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A Caribbean Court 'May Take Same Death Penalty View As Privy Council'

By RUPERT MISSICK Jr

ADOPTING the Caribbean Court of Justice as the Bahamas’ final court of appeal in order to circumvent the Privy Council’s seeming bias against the death penalty is missing “the larger picture”, the Constitutional Commission said in its report.

The commission pointed out that the Privy Council has been at the forefront of the enforcement of fundamental rights in the Caribbean and has historically gone where local courts have usually been reluctant to take the lead.

One of the major arguments for abolishing the Privy Council has been that the court seems to some to have taken an activist position with regard to the enforcement of the death penalty which still remains on the books of a number of English speaking Caribbean Nations including the Bahamas.

The last person who was to be executed in the Bahamas was David Mitchell in January 2000. Mitchell was to die on the same day as John Higgs, who was convicted of the murder of his wife Joan Butler.

However, Mitchell committed suicide the day before.

As of August 2012 only one convict in Her Majesty’s Prison, Mario Flowers, found guilty of the 2007 murder of Constable Ramos WIlliams, is under sentence of death.

During he steady climb of the Bahamas’ murder rate over the past four years, many have argued that there is a desperate need for the death penalty to be carried out, because, they argue, it would act as a deterrent.

However, 2012’s murder statistics may prove that the number of murders in the Bahamas can be reduced without using the gallows. Recorded murders dropped last year by 13 per cent from 127 in 2011 to 111 in 2012.

All things being equal, the same is expected to happen this year. There has been a 14 per cent drop in murders over this same period in 2012, according to the figures released.

Regardless, proponents who believe that the Bahamas’ adoption of the CCJ would allow the country to carry out capital penalties may find themselves disappointed.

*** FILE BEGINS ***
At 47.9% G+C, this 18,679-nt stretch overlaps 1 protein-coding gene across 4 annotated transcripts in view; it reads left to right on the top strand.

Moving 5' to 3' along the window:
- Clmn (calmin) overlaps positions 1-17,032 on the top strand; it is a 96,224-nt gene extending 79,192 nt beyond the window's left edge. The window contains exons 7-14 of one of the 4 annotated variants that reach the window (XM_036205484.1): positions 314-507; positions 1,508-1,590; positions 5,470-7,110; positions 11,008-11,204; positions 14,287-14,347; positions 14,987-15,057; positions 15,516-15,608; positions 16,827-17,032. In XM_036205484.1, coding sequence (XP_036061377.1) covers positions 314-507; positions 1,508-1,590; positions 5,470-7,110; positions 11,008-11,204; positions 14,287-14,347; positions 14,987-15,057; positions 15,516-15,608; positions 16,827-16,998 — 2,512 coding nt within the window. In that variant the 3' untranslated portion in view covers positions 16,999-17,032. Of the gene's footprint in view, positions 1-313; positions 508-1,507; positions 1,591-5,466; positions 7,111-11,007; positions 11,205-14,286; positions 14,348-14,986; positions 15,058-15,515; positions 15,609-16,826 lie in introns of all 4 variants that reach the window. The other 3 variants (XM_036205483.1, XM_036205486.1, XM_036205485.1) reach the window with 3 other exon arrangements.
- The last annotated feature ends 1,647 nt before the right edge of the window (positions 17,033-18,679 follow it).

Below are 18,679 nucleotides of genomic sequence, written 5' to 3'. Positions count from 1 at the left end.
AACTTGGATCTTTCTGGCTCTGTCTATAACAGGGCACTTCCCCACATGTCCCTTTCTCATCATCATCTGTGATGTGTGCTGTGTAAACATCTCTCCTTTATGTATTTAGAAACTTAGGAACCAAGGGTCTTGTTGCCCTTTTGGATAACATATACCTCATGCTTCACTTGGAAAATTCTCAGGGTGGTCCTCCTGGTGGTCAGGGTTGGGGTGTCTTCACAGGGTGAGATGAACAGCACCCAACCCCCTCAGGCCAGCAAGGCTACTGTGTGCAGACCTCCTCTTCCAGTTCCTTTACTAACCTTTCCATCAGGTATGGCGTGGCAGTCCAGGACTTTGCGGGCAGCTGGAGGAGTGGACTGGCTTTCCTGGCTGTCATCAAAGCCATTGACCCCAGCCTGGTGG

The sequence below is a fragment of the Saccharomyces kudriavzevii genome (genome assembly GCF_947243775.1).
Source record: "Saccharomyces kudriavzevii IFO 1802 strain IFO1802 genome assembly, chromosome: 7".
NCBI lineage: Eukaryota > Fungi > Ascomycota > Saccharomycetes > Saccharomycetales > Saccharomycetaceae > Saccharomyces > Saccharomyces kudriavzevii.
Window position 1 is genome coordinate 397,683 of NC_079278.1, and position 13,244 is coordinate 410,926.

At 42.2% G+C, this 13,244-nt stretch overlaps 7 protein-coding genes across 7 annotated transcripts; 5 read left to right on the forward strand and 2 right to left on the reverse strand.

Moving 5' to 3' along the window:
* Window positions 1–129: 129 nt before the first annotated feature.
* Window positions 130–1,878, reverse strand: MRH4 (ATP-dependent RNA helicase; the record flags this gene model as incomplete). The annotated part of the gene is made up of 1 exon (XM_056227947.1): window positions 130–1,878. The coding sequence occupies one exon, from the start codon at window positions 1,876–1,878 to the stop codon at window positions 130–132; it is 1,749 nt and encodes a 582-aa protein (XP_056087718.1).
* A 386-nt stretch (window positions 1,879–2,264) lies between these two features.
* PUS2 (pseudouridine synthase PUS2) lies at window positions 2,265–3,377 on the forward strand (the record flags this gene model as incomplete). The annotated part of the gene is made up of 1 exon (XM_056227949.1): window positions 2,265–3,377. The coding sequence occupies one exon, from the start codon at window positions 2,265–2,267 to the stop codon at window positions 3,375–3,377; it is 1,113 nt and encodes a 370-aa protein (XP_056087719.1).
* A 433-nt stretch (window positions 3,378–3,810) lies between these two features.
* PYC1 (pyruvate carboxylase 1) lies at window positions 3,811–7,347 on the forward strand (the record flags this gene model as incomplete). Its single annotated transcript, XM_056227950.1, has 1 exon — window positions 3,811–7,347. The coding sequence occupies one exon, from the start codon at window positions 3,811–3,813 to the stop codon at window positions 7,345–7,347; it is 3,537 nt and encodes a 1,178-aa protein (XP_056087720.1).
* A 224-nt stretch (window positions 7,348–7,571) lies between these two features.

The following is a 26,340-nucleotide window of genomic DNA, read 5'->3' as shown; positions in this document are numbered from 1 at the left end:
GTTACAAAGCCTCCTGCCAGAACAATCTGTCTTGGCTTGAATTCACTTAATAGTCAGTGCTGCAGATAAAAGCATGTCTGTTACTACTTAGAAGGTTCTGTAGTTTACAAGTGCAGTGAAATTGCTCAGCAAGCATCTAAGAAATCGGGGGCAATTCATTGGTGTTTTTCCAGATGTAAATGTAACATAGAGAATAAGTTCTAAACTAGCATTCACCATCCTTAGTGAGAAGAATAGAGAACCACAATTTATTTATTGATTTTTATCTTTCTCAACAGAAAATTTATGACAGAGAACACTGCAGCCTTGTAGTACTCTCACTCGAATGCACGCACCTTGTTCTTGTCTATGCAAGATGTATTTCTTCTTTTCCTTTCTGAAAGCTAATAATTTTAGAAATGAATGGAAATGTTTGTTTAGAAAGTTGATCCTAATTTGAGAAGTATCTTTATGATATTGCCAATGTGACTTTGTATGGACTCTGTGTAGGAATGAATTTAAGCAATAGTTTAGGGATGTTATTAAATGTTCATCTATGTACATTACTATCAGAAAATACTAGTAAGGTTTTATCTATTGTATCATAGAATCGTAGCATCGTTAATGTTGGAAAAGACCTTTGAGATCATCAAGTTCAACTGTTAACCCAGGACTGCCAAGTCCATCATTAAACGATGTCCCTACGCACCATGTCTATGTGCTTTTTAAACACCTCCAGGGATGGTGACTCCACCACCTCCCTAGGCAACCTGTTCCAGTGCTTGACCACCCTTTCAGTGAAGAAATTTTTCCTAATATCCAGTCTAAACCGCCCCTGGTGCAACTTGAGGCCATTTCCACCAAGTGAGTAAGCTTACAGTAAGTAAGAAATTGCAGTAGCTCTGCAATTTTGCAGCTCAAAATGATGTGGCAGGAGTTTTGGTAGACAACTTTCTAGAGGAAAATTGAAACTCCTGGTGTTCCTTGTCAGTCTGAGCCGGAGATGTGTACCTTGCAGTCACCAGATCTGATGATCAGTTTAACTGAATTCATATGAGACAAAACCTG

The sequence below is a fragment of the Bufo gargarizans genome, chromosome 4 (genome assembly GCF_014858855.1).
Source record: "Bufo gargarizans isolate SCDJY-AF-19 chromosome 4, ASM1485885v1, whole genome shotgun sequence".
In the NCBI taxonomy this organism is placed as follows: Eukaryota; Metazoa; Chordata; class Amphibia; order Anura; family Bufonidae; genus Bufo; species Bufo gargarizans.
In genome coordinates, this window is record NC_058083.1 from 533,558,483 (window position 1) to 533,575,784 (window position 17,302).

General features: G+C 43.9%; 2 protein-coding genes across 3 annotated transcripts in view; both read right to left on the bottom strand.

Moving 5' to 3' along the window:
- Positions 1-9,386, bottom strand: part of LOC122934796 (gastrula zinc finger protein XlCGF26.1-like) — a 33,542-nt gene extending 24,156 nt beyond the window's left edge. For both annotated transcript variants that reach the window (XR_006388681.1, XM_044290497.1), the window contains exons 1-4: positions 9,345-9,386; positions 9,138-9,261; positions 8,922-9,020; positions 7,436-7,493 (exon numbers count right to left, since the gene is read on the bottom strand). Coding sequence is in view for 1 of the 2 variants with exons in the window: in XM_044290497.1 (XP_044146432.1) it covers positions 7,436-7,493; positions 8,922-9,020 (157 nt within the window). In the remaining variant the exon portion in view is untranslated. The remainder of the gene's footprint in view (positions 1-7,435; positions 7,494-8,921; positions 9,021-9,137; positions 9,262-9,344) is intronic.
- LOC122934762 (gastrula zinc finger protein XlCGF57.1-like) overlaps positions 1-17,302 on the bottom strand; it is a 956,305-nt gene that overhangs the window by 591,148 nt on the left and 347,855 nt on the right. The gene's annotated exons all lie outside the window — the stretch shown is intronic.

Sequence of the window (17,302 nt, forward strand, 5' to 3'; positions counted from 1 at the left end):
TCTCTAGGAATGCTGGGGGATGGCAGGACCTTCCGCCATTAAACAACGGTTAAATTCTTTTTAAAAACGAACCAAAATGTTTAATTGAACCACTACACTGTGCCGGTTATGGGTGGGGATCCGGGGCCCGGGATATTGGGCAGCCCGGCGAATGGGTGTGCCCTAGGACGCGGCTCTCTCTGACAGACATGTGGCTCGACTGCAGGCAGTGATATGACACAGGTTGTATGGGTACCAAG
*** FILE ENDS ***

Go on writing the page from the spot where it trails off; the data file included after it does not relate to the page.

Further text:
The region has simply not seen a surge in executions since the court’s implementation despite the concerns of many opponents of capital punishment.

The last execution to have taken place in the region was in 2008 in St Kitts and Nevis and this was after five years of no state sanctioned executions in the Caribbean as a whole and eight in the English speaking Caribbean.

The commission says in its report that “West Indian societies are not homogenous” and there is a very real possibility that a Caribbean court may take the same view toward capital punishment as the Privy Council has in recent years.

In addition to the aversion to the Privy Council’s position on the death penalty, proponents of the CCJ argue that the court’s apparent or implicit knowledge of Caribbean culture and society would be more advantageous to the Bahamas.

However, the Commission said the CCJ would not eliminate whatever concerns there are about the “foreignness” of the Privy Council because English judges would simply be replaced by West Indian judges who are also foreign and not necessarily fully knowledgeable about Bahamian society.

“In reality, London is not much further away from Nassau than Port-of-Spain,” the commission said.

The commission said it is prudent for the Bahamian government to “shadow the court by supporting it financially and hence keep a foot in the door.”

“In any event, the commission is of the view that to replace the Privy Council with the CCJ is a decision that ultimately lies in the hands of the Bahamian people, as this would require a referendum to take effect,” the commission said.

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